Don't worry, I didn't Scrooge out. I put it back up again.
I just let my crazy show ... a little.
In my defense, the tree had been up for a couple of days, the limbs had fallen down nicely, and we were hosting an impromptu birthday party for my mother before she headed to Florida to visit my brother and his new baby boy (more on that in another post.)
So, while I was running around "like a fart in a frying pan" as my father-in-law likes to say, I asked my dear husband to string the lights, a task he usually approaches with such precision he stresses me out by the time he is done.
Something went a little differently this time. When I glanced into the living room as he was putting on the last strand, I was struck by the fact that some parts of the tree seemed bright and others barely lit.
This from the guy who painted all of our main floor walls himself, taping off the ceiling and corners, and didn't trust me to raise a paintbrush for fear it wouldn't turn out just right.
And I saw the fatigue and anguish in his eyes. The desire to sink into the nearest soft surface and close his eyes.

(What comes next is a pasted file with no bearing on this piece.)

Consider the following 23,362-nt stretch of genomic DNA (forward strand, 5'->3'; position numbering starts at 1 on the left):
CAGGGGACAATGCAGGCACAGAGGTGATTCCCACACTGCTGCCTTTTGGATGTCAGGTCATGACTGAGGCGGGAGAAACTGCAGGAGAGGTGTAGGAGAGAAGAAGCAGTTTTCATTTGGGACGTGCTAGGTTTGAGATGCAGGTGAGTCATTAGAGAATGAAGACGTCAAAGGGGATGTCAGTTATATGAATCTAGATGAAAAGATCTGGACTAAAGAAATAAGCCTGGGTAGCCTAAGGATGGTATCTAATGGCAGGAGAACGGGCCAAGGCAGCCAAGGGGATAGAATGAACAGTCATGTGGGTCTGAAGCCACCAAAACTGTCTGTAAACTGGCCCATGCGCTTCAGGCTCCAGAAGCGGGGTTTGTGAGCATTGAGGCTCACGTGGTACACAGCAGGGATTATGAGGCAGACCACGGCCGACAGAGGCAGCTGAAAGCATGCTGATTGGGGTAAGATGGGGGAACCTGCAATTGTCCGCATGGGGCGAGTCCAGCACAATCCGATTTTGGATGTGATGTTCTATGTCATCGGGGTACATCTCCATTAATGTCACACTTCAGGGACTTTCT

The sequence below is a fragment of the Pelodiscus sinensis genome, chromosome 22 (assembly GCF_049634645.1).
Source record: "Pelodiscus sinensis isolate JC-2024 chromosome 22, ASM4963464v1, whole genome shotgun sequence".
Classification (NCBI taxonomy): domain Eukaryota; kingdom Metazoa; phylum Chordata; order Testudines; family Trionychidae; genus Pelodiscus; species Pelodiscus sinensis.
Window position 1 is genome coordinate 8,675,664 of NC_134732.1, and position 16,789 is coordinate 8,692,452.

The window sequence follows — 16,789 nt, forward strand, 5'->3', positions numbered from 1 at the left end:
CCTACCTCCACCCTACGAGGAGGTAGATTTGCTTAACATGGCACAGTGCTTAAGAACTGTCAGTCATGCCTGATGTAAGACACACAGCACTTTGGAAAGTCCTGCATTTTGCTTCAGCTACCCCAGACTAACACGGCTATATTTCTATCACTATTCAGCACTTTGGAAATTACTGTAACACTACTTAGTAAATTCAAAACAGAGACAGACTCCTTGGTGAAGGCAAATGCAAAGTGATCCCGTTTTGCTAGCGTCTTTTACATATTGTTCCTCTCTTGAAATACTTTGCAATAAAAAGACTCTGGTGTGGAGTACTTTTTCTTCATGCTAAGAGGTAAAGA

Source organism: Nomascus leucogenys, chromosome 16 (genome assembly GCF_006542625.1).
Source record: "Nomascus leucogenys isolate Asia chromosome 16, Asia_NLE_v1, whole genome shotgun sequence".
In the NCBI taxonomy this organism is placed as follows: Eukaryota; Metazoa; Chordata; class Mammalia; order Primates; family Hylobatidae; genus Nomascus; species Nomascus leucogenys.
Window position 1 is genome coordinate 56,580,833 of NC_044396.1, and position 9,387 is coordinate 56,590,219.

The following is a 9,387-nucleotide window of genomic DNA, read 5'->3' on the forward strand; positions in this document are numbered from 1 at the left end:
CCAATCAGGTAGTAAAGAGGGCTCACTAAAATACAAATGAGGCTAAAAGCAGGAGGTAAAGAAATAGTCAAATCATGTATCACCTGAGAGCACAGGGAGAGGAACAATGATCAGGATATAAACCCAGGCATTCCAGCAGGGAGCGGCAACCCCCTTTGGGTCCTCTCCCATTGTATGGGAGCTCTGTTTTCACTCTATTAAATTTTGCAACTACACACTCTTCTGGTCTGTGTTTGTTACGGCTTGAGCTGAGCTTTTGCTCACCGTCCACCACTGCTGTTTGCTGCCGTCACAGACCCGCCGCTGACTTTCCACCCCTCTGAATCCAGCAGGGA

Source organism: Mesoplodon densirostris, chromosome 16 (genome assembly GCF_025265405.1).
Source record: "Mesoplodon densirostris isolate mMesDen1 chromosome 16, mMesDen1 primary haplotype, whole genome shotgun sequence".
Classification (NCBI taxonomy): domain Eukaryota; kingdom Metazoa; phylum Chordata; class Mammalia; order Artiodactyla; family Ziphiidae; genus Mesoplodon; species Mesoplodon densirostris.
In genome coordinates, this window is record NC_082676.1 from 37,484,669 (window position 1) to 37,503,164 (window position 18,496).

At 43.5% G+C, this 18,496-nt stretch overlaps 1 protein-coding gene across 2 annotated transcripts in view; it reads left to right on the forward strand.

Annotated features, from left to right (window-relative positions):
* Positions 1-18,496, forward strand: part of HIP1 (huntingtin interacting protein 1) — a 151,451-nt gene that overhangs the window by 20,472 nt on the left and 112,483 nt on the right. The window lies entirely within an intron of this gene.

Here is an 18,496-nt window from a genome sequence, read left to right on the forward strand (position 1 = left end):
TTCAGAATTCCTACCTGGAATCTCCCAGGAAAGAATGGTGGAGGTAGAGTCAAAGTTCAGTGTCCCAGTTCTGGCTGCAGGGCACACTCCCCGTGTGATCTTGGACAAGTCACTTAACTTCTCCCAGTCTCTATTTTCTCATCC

But he reads me just as well.
Knowing better than to try to misrepresent or finagle the truth, I mentioned the dark spots and went back to my preparations.
When he asked my opinion a bit later, the tree was noticeably brighter, but still not pleasantly uniform. Knowing I'd pressed my luck far enough, I mentioned that maybe if one string was moved up it would be just perfect and left the room.
I spent the week trying hard to love our tree (which the children had joyously decorated on Tuesday evening), though I couldn't help but stare at the dark spots and try to rearrange the the limbs to not seem so overloaded.
Then Friday afternoon I could take it no more. I started trying to rearrange the light strands and found a knotted mess of strand after strand. The more I tried to straighten it out, the worse it got. In my frustration, I started pulling strands off the tree to the floor.
Then came the ornaments.
Eventually the entire tree was devoid of ornaments, and I began trying to untangle the strands of lights.
An hour and many pine needles lately, the tree was bare.
It was a bit like getting knots out of necklaces that have been thrown in the same bag and shaken.
The tree went back together, minus two strands of lights I'm pretty sure were stolen from the "outside lights" box, and the ornaments were evenly space around the tree.
I'm perfectly aware of what my decision says about me.
But damn that tree looks good.